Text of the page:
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I've just put together a computer for the first time. I've found plenty of info online that covered the construction, but now I'm ready - I think - to power it up I'm wondering if there are any checks that I can do to be sure that the machine is safe and ready to turn on. What are the things (if any) that I absolutely must make sure of before turning on?

Just to be clear, I'm sure there are many things I could get wrong that would mean the computer won't work properly, but only a few that might cause serious damage. It's really the latter I'm asking for.

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I strongly recommend powering it up and testing it as you are assembling it. For example, you should check out the CPU and RAM before even connecting things like the hard drive (boot from CD or USB). Otherwise, if you have any issues, you'll have to troubleshoot everything at once. – David Schwartz Dec 1 '12 at 0:46
Ah, too late! My motherboard (Asus P8Z77-V, for what it's worth) does have error LEDs for CPU / RAM though, so hopefully not a problem. Am I right in understanding from your comment that it's probably pretty much OK to power on at any point? – Nick F Dec 1 '12 at 0:51
Assuming all the connected devices are properly assembled, then yes, it should be okay. Double-check all power connections. Make sure nothing is shorting out the motherboard. Double-check CPU assembly, memory insertion. – David Schwartz Dec 1 '12 at 1:04
Subjective, but I'd say this is a good subjective question. See Good Subjective, Bad Subjective. – bwDraco Dec 1 '12 at 1:56
@DavidSchwartz: Thanks. I now have a working computer! Your contribution was the most helpful so if you post your suggestions as an answer I will mark it accepted. – Nick F Dec 1 '12 at 2:01

Yes. Double check every connector be sure it's plugged in where it's supposed to be and that it's properly seated.

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Thanks. I've checked the connectors as best I can, but I'm guessing most of them are not going to cause immediate damage if left unconnected (obviously if the fans don't start up I'll turn off again quickly). Are there any in particular to check carefully? – Nick F Nov 30 '12 at 23:21
Modern CPUs shouldn't get damaged due to lack of adequate cooling. They just throttle down and finally shut off completely if the temperatures rise beyond prescribed limits. Of course, there's no reason one should depend on this instead of always ensuring that a proper cooling system's in place! – Karan Dec 1 '12 at 0:09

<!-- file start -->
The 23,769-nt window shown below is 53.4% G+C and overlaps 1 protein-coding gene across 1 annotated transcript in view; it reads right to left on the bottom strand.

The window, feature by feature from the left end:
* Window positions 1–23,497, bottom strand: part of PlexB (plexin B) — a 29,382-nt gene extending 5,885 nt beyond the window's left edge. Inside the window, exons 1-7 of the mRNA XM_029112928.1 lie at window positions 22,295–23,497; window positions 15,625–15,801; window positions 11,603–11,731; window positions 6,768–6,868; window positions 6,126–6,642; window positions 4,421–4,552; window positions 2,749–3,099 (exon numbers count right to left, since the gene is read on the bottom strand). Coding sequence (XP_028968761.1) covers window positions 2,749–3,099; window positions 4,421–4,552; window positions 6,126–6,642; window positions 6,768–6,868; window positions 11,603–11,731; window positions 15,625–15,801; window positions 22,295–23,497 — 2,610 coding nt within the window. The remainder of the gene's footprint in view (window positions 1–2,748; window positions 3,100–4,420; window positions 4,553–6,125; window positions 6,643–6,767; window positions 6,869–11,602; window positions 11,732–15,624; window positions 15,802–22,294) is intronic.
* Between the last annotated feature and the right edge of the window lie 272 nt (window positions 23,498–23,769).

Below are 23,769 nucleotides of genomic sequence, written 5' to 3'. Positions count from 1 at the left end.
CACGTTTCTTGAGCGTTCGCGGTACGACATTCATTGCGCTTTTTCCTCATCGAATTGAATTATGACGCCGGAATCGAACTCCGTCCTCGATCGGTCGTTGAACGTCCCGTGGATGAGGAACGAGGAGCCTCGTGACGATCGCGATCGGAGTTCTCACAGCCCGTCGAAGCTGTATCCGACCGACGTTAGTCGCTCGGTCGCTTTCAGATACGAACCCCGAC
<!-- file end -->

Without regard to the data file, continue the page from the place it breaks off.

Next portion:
I agree with Karan and have reverted dartonw's edit to my answer. Modern CPUs simply shut down when they get too hot. – Nicole Hamilton Dec 1 '12 at 1:44

Before starting your computer for the first time, take a moment to check, yet again, that everything is properly connected and seated inside the box. Make sure the wires aren't blocking the fans. Makes sure there are no screws rattling around, and that you didn't leave any tools inside the machine.

Now look on the back of the computer on the power supply. Chances are that you will see a little slider switch. Make sure that switch is set to the correct voltage for your part of the world. In the United States, the correct power setting will be 110 - 120 volts. In your part of the world, well, I have no idea. Ask someone local if you are unsure.

Plug the power cord into the power supply, and the other end into a surge-protected AC power source or a battery backup. Hook up the keyboard, monitor, and mouse to their appropriate connectors, and press the power button.

And pray.

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Thanks. I'd actually already seen that here. (I'm not sure what the position on unattributed quotes is here, but it's always best to give credit where credit's due) – Nick F Dec 1 '12 at 0:44
Yep, it's always good to mention the source if one's simply gonna copy-paste (which BTW is not encouraged for longer answers, which one should ideally rewrite before submitting here). – Karan Dec 1 '12 at 0:54

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